What You Pay

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What to Look For

The Caddy often tops lists for being the most reliable LCV out there, so you're mainly looking at condition and service history in seeking the best one out. For every Caddy that's spent the last few years having heavy items chucked carelessly into the back, they'll be another that's been cherished by someone who never troubled the maximum load capacity. Check the load bay for any deep marks or dents, along with the rest of the bodywork outside. If there's damage everywhere with burns or rips on the seats, then it's time to look elsewhere. Well looked-after models should have all service stamps in place from either a VW main dealer or at least a specialist. If any are missing, you'll have to wonder why.

Replacement Parts

(approx based on a 2010 Caddy Maxi 1.6 TDI 102PS Trendline) A search online found a clutch for around £120 and less than £10 for an air filter. A set of brake pads are around £50, whilst a new starter motor is less than £200.

On the Road

The 1.6-litre 75PS diesel variant may be fine if you're not planning on carrying much weight, but bear in mind the glacial acceleration time of nearly 17 seconds to 62mph. This drops markedly to 12.2 seconds if you opt for the 102PS 1.6-litre variant while keeping combined cycle fuel economy at the same 49.6mpg. If you carry really heavy stuff or tow a trailer regularly, then the 2.0 litre 140PS TDI diesel is the engine for you. Speed freaks may appreciate the 10 second dash to 62mph but it's just an added bonus of the extra grunt. As you would expect given the extra 400cc under the bonnet, economy does drop (to a best of 50.4mpg on the combined cycle), but for some users it's a price worth paying, especially given the greater towing capacity of up to 1500kg for a braked trailer. Handling is sure-footed and better than a number of competitors, whilst still offering a comfortable ride. If ease of use is important to you, then Volkswagen's excellent dual clutch DSG automatic gearbox is worth seeking out. Unlike traditional autos, the DSG set-up comes with little-to-no efficiency penalty.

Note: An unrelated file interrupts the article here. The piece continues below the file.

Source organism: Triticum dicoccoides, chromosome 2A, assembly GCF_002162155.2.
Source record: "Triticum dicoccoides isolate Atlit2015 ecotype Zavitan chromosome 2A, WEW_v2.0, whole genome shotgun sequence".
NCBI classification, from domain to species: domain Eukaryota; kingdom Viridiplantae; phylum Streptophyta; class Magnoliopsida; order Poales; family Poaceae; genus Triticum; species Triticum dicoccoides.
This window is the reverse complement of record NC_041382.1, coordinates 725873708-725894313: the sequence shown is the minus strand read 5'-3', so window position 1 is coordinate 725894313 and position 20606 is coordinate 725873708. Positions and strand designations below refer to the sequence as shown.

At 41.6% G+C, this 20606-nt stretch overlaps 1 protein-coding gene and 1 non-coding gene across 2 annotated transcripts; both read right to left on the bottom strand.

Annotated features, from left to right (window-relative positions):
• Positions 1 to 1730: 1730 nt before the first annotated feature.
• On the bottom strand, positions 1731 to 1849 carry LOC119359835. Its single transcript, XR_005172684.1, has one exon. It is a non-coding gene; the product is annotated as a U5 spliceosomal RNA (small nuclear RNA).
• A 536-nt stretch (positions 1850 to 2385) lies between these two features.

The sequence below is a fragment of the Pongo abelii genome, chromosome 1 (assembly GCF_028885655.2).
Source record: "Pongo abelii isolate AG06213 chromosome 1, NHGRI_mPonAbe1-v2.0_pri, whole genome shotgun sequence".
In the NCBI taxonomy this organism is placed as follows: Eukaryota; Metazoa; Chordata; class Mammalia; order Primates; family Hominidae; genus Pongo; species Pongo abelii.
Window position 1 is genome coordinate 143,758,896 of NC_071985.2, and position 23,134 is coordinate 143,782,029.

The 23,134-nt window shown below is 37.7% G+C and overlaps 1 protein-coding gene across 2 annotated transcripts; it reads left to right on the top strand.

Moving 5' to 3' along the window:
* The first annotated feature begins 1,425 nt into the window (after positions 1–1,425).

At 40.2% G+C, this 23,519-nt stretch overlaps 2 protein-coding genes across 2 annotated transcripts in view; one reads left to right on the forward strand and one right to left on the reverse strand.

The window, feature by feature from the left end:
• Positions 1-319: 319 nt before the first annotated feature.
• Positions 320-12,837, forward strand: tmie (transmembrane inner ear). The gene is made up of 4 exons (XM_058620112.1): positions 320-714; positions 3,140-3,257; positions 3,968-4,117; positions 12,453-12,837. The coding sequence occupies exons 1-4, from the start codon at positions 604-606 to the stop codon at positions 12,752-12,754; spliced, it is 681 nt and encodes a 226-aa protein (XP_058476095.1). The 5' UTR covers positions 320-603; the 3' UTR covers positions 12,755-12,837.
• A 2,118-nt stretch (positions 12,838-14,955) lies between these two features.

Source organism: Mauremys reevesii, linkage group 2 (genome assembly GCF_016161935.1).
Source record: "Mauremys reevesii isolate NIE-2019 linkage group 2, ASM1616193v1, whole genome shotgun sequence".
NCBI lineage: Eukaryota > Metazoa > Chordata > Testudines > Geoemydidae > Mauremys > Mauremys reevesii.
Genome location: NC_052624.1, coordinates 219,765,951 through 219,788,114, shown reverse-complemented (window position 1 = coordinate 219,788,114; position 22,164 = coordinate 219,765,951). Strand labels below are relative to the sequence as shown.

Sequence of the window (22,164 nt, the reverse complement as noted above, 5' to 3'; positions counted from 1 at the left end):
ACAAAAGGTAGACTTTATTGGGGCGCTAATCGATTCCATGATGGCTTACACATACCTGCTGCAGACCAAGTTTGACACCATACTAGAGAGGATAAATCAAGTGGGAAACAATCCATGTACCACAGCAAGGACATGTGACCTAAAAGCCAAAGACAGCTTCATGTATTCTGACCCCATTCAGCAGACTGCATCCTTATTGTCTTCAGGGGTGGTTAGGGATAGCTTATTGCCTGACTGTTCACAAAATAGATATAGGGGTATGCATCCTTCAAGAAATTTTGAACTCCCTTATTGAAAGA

Overall

Although not the biggest or most efficient LCV out there, the second generation Caddy van has proved exceedingly popular with operators for years now. Load capacity isn't class-leading, but it'll be more than enough for the majority of users. And there's also the long wheelbase Maxi bodystyle as an option for those who need more space but don't want to trade up to a Transporter. Whatever your need is in buying a reliable small but spacious van, this one can probably deliver it. If you're looking for an LCV of this sort that can soak up abuse on a building site, make an impression as you drive down the road or confidently tackle a snowy journey in the middle of winter, there's a Caddy that should fit your needs. Add in a quality interior and decent road manners and you can see why business people like it. As a secondhand buy in this segment, it'd always be amongst our top choices.